[(e)] (d) Any person who violates subsection (a), (b), or 
(c) shall be fined not more than $5,000 or imprisoned for not 
more than 1 year, or both, for each such violation.
    [(f)] (e) The secretary or any other authorized by him 
shall make such investigations as the Secretary deems necessary 
to determine whether any person has violated or is violating 
any provision of this section, and the Secretary may obtain the 
assistance of the Federal Bureau of Investigations, the 
Department of the Treasury, or other law enforcement agencies 
of the United States, and State and local governmental 
agencies, in the conduct of such investigations, under 
cooperative agreements with such agencies. A warrant to search 
for and seize any animal which there is probable cause to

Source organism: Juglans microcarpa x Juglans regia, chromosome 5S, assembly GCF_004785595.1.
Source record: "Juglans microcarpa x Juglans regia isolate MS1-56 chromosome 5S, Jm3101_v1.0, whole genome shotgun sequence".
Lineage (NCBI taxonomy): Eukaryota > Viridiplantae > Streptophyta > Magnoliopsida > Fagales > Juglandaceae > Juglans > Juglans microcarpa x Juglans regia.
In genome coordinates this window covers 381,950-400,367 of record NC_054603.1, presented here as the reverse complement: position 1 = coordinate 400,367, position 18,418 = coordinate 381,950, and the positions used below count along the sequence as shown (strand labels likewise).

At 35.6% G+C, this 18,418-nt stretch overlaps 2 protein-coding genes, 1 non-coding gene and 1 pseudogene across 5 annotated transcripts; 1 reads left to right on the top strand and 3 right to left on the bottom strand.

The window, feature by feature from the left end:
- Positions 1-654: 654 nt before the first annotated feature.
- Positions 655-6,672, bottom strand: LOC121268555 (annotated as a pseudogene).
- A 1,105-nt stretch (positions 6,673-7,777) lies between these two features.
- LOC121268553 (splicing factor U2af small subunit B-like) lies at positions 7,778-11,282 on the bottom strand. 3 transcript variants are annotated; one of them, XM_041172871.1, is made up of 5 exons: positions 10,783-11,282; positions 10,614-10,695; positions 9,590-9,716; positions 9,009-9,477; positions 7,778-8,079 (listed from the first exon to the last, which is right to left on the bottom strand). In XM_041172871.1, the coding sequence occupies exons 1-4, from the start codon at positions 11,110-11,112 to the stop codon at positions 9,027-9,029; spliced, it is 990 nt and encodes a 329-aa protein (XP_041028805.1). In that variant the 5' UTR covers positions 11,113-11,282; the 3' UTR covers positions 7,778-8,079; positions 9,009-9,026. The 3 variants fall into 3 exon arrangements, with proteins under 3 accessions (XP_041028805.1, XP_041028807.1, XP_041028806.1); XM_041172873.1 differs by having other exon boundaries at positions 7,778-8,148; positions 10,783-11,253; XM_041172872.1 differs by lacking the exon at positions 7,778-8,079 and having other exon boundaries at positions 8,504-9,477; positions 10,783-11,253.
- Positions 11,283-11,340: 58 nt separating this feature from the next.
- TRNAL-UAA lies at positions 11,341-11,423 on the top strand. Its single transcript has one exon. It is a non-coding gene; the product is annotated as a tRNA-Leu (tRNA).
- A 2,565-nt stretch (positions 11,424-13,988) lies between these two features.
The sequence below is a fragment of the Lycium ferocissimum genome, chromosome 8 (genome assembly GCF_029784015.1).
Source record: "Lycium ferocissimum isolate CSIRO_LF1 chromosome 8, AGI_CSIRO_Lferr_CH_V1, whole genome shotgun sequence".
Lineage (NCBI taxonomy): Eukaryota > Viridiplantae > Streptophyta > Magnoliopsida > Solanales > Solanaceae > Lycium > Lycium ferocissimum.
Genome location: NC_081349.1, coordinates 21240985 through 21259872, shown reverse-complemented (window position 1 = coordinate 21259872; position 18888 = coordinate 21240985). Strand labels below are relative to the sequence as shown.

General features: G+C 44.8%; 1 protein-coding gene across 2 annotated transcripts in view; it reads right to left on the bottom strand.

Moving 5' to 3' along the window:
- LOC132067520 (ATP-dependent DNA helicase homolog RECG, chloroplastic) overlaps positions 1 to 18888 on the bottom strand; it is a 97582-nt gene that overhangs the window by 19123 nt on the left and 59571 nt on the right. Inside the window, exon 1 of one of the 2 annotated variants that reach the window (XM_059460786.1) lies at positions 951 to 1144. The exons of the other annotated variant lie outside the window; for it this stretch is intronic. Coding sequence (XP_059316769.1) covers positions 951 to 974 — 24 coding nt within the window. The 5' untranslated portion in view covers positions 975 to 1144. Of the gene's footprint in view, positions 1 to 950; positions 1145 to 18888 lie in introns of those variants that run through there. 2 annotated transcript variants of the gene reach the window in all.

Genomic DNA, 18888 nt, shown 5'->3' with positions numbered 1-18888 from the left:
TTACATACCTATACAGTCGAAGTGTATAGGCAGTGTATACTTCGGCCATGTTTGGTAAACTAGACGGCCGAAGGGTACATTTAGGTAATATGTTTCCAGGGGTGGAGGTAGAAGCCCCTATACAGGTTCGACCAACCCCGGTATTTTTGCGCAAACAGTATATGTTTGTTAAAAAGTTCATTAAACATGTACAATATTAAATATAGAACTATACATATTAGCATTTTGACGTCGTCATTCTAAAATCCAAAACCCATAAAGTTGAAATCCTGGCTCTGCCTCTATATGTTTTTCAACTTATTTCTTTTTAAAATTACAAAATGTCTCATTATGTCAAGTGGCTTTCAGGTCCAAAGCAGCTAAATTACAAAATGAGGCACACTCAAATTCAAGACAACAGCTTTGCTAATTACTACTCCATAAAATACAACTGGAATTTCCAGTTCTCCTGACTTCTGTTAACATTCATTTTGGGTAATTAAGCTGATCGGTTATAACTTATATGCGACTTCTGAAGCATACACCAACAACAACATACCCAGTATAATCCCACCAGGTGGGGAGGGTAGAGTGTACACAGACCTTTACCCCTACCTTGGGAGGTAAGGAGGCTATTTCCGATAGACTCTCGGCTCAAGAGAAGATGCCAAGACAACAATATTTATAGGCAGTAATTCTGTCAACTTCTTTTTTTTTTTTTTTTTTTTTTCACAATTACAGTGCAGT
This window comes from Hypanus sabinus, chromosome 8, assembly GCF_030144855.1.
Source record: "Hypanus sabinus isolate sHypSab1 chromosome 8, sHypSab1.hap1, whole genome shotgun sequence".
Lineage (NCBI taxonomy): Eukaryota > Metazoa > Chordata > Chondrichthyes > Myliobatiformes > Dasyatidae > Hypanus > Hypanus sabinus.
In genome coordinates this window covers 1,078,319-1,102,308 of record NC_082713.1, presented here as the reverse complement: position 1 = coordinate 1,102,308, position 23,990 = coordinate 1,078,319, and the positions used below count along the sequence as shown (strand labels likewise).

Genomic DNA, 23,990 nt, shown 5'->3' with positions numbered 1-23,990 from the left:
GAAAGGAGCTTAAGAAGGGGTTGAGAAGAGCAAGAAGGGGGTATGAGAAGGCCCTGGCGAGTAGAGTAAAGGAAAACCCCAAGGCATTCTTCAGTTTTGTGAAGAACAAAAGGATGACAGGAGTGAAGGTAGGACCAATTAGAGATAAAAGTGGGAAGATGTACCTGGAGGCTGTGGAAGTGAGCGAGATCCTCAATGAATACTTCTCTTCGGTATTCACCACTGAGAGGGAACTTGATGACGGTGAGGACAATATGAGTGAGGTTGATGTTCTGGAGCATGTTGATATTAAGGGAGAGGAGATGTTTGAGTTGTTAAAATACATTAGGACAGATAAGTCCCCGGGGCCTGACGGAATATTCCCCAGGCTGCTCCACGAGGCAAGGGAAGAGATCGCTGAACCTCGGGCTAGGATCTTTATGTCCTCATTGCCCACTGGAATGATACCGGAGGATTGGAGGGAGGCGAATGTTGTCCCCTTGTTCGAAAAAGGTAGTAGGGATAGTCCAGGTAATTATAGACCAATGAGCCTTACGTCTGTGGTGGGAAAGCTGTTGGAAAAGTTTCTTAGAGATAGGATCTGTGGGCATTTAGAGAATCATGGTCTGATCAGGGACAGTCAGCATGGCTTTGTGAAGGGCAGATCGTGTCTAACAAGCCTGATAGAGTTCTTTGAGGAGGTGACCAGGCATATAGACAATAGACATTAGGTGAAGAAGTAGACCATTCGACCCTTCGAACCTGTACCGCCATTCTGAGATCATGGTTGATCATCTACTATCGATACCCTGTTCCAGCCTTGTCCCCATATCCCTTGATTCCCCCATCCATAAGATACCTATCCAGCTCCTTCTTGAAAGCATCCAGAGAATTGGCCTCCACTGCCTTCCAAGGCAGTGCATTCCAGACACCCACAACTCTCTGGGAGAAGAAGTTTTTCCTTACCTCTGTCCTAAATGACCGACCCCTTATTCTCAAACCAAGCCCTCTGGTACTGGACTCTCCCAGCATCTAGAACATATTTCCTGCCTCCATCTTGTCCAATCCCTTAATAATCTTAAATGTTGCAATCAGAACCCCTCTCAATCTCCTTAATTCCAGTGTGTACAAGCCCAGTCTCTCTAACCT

believe was involved in any violation of this section may be 
issued by any judge of the United States or of a State court of 
record or by a United States magistrate within the district 
wherein the animal sought is located. Any United States marshal 
or any person authorized under this section to conduct 
investigations may apply for and execute any such warrant, and 
any animal seized under such a warrant shall be held by the 
United States marshal or other authorized person pending 
disposition thereof by the court in accordance with this 
paragraph (f). Necessary care including veterinary treatment 
shall be provided while the animals are so held in custody. Any 
animal involved in any violation of this section shall be 
liable to be proceeded against and forfeited to the United 
States at any time on complaint filed in any United States 
district court or other court of the United States for any 
jurisdiction in which the animal is found and upon a judgment 
of forfeiture shall be disposed of by sale for lawful purposes 
or by other humane means, as the court may direct. Costs 
incurred by the United States for care of animals seized and 
forfeited under this section shall be recoverable from the 
owner of the animals if he appears in such forfeiture